Data on resources and facilities was derived mainly from questionnaires to teachers and headteachers of the sample schools as well as group discussions and individual interviews with them. Additional information was obtained from classroom observations of lessons conducted in mathematics and science in selected primary schools within the study sample.
The sample of schools in Cameroon consisted of 12 secondary schools of which 7 were Francophone and 5 Anglophone; and 16 primary schools - 12 Francophone and 4 Anglophone. In Ghana, 18 headteachers and 130 teachers from 12 senior secondary schools (grade 10-12) and 12 junior secondary schools (grade 7-9) completed questionnaires and participated in group discussions and individual interviews. Tanzania was represented by 14 secondary and 12 primary schools and Uganda 10 secondary and 12 primary schools respectively. Full details of the sample of schools used in each country and the research methodology and instruments used are given in the booklet Background and Research Methodology of the FEMSA Project
SUMMARY OF FINDINGS
In general, in all four countries, the study found great variations in the resources and facilities available for the teaching and learning of all subjects, but in particular, the SMT subjects. Although all schools in the study were government schools, sitting for the same national examinations within a country; and depended on their governments for the bulk of their finances, some of these schools were so impoverished, they did not have the basic necessities, such as sufficient classrooms, offices, desks, textbooks, functional toilets, not to mention facilities like laboratories, libraries, workshops, chemicals, science equipment or apparatus. The negative impact created by this inadequacy or total lack of resources/facilities on participation and performance in SMT subjects, particularly by girls; and recommendations given to alleviate these problems are the focus of this booklet.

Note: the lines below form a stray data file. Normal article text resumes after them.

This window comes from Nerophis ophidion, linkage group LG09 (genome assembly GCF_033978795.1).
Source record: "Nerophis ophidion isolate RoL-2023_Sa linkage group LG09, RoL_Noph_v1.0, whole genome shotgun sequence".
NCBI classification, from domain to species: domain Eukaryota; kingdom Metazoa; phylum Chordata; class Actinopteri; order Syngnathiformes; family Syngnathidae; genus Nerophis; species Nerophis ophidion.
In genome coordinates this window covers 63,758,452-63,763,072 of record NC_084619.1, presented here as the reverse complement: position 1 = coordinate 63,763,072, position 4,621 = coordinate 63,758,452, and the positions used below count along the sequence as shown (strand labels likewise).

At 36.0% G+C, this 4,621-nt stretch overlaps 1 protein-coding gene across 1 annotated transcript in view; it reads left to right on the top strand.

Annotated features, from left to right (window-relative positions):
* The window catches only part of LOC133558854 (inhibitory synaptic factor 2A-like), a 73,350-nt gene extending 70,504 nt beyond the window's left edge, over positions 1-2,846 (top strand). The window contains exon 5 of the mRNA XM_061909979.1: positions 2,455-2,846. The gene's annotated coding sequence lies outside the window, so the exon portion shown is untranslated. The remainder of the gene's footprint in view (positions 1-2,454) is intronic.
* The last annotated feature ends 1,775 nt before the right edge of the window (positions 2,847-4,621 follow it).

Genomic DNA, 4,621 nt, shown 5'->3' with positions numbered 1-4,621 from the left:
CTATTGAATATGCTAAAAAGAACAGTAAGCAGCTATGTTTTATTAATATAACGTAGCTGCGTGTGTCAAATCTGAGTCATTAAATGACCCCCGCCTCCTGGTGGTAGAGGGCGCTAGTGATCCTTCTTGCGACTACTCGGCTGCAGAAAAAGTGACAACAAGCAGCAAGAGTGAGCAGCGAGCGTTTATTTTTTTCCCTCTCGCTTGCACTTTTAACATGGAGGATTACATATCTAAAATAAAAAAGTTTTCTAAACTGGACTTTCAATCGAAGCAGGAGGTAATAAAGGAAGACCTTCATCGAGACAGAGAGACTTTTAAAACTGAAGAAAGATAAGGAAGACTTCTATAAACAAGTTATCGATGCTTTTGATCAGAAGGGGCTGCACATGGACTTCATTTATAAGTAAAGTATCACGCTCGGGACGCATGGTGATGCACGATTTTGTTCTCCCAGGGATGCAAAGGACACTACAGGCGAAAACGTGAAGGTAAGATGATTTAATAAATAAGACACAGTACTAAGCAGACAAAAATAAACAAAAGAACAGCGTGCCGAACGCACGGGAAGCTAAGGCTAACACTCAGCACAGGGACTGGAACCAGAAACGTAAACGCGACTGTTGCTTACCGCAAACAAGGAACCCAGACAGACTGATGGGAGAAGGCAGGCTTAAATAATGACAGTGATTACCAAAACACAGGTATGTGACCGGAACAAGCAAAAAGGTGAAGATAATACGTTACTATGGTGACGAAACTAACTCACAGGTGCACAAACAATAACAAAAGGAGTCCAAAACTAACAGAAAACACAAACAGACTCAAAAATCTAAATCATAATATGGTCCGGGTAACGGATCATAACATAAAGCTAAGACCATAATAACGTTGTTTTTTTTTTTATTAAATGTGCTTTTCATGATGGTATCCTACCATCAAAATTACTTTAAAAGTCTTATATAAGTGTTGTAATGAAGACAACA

Indeed, two important and priority recommendations emanating from all four studies, stress the urgency for governments in these countries to:
FINANCING OF EDUCATION
In all four countries, financing of education is mainly through the governments. The government is responsible for construction of all physical structures, provision of all curricular material and the payment of teachers salaries. Unfortunately, over the years, this responsibility is shifting more and more to the schools, specifically to the parents, due to lack of adequate funds at the ministry of education. Parents already bear the burden of school fees, cost of text books, equipment, uniforms and transport; in addition to contributions towards schools building funds. The result, depending on the economic status of the parents, is that different schools vary greatly in the instructional resources and facilities they have. This leads to great disparity in students participation and performance, particularly in mathematics and science subjects. Not only is the learning of the subjects greatly affected, but students examination performance must be severely dependent on whether they have had the opportunity to see and handle the equipment, chemicals and specimens to which examination questions refer. This is especially so at the secondary level. It is understandable if the learning of science subjects becomes a rote memory exercise in a situation where no facilities are available.